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EnglishEdit

EtymologyEdit

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PronunciationEdit

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NounEdit

sarse ‎(plural sarses)

  1. (countable) A sieve, especially a very fine one.
  2. Eye dialect spelling of sauce.
    • 1833, John Neal, The Down-Easters, Volume 1:
      I wanted cabbage or potaters, or most any sort o' garden sarse … .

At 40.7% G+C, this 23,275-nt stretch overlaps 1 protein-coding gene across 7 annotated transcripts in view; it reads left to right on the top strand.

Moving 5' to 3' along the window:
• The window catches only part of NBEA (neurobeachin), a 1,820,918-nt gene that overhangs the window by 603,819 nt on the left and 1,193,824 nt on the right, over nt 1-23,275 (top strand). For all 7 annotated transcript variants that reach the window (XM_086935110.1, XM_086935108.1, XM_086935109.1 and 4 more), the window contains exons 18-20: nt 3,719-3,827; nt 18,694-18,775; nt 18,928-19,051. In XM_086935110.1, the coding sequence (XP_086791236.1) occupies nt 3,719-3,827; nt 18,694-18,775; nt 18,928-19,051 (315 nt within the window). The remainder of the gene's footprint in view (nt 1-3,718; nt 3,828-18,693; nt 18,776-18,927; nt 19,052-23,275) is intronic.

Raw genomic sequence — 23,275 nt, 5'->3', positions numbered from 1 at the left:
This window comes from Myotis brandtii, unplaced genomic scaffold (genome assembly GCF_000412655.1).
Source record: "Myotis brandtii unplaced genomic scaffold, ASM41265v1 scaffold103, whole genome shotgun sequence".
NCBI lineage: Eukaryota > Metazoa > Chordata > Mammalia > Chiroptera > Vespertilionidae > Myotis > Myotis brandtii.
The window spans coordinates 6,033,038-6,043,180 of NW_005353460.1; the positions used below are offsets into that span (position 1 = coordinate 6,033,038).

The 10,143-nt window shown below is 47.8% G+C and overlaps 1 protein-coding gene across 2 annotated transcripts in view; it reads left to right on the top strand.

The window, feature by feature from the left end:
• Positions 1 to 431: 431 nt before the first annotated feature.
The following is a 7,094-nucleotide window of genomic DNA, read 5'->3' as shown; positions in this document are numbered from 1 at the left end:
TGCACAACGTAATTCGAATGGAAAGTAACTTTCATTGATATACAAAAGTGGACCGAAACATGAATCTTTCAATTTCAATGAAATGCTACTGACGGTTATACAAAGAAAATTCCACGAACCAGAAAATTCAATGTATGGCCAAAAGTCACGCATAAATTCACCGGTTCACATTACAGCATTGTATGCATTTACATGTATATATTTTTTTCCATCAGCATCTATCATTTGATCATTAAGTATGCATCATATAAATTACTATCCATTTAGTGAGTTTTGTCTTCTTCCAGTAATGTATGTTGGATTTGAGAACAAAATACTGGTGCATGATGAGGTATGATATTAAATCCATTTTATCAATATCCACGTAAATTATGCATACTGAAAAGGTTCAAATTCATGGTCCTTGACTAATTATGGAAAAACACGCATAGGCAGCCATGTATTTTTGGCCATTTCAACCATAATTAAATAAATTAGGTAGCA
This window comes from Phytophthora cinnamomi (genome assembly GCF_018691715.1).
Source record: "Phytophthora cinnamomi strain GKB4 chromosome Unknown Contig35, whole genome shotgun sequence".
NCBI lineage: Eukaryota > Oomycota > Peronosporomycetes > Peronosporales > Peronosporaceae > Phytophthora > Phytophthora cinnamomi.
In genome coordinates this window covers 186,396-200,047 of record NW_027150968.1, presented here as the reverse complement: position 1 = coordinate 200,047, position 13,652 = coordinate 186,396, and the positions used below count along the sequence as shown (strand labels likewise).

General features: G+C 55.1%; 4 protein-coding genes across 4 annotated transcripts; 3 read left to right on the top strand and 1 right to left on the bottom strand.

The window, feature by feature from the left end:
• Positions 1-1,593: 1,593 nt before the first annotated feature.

• 1870, Thomas Bailey Aldrich, The Story of a Bad Boy:
      "I don't want any of your sarse," said the boy, scowling.

VerbEdit

sarse ‎(third-person singular simple present sarses, present participle sarsing, simple past and past participle sarsed)

  1. (transitive) To sift through a sieve or sarse.
  2. Eye dialect spelling of sauce.
    • 1859, Charles Dickens, A Tale of Two Cities
      Well, that ‘ud be imposing, too, on Tellson’s. For you cannot sarse the goose and not the gander.
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